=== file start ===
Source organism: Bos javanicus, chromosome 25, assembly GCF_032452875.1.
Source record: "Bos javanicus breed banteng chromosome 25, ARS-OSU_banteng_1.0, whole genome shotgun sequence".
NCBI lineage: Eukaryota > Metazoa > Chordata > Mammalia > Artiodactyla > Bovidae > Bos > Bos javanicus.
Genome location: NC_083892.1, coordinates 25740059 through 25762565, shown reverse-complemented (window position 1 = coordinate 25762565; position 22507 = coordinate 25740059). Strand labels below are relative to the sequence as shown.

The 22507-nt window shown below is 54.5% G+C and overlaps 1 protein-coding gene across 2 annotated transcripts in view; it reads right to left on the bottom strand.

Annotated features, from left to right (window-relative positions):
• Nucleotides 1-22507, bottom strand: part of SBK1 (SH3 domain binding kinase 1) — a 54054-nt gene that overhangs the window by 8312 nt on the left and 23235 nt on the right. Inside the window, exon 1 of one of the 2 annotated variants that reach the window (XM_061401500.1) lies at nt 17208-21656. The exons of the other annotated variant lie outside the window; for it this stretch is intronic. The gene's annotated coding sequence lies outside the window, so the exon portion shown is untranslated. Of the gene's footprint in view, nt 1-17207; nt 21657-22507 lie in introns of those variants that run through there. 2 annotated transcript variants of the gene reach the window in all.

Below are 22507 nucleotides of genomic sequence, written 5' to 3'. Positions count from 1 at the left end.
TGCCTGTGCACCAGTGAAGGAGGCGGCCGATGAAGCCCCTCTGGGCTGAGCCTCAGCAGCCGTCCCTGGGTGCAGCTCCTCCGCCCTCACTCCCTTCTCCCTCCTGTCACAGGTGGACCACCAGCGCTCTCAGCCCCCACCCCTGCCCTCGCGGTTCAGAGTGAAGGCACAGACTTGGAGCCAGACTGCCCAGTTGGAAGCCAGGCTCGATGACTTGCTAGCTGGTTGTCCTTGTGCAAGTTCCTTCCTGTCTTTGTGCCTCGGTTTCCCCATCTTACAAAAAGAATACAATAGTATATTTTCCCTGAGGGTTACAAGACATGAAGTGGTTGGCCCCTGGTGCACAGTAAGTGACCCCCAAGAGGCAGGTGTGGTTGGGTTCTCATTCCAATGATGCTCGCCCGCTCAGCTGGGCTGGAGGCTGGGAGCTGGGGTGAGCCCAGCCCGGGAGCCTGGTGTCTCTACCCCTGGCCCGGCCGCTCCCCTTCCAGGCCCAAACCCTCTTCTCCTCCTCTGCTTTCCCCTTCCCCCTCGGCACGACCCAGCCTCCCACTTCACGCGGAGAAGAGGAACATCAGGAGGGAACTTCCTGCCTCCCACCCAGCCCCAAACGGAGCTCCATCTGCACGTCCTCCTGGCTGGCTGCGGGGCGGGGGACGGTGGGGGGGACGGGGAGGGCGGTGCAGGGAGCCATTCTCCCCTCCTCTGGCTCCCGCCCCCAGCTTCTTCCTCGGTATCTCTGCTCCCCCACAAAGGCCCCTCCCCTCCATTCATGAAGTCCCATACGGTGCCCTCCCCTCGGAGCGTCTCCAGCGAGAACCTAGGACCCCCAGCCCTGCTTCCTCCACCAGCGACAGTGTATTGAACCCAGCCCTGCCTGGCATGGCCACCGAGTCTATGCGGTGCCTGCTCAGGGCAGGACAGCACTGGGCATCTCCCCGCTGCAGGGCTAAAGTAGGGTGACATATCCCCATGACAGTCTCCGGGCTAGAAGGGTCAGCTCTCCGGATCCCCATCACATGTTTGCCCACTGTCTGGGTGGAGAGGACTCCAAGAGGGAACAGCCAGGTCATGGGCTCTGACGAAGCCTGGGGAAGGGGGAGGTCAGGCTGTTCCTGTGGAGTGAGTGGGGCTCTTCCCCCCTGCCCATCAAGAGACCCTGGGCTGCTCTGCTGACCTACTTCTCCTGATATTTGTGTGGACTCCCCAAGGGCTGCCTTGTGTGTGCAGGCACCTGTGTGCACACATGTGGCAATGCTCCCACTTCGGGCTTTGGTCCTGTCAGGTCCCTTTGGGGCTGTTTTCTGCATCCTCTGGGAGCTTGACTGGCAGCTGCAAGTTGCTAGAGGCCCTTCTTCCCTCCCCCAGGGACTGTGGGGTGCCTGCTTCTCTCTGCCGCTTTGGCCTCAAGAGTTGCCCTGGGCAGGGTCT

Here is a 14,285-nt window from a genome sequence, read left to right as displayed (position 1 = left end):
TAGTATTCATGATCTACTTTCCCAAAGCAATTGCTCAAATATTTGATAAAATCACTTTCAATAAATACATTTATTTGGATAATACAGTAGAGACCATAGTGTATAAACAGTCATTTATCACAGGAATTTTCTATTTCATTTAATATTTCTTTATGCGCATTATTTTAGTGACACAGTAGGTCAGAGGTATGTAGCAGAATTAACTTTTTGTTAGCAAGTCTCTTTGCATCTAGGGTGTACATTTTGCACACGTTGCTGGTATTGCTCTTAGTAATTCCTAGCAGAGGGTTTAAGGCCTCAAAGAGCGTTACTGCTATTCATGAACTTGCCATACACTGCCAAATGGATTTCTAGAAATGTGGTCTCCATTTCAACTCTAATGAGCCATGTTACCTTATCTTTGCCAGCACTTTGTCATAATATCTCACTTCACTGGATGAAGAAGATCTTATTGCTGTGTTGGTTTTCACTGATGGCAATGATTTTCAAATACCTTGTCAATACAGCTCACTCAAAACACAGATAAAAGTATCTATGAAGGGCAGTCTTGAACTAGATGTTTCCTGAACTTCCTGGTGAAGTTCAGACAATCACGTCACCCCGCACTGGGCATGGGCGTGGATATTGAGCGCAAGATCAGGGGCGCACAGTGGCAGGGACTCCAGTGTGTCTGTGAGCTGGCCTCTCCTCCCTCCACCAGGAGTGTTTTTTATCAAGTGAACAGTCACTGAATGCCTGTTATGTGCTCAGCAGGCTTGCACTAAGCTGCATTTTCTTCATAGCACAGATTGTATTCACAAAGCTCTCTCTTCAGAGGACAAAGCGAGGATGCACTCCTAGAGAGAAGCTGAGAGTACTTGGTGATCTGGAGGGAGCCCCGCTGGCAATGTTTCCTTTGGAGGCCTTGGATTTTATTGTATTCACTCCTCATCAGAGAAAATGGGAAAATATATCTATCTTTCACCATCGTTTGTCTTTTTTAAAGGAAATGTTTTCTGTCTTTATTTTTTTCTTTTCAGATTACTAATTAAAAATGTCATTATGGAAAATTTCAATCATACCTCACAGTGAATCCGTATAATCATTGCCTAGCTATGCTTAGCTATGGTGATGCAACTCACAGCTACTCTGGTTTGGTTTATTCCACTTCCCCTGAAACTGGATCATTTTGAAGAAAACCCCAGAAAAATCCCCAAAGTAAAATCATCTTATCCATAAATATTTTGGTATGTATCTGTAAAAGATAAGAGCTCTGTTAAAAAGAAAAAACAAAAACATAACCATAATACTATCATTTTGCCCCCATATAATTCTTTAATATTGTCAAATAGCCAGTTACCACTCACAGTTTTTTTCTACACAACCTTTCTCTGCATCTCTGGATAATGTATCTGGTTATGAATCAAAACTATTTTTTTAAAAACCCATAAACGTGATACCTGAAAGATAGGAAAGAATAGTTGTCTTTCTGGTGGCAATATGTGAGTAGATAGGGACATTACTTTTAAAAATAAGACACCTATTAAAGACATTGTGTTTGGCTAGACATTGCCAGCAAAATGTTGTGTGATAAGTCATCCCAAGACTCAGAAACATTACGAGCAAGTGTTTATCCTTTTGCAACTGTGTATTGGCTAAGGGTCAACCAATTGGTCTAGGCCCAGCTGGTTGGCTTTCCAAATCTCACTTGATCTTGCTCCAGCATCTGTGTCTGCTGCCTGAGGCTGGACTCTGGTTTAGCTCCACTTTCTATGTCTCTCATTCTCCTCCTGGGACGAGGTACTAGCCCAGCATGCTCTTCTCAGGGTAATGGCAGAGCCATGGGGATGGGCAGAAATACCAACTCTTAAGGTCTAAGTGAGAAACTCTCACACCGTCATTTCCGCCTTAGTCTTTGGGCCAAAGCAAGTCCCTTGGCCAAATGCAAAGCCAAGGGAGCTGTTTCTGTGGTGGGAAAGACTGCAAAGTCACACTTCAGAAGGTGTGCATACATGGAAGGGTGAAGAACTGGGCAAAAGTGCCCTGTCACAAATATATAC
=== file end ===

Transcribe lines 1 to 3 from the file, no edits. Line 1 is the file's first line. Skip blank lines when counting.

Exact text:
Source organism: Bos javanicus, chromosome 25, assembly GCF_032452875.1.
Source record: "Bos javanicus breed banteng chromosome 25, ARS-OSU_banteng_1.0, whole genome shotgun sequence".
NCBI lineage: Eukaryota > Metazoa > Chordata > Mammalia > Artiodactyla > Bovidae > Bos > Bos javanicus.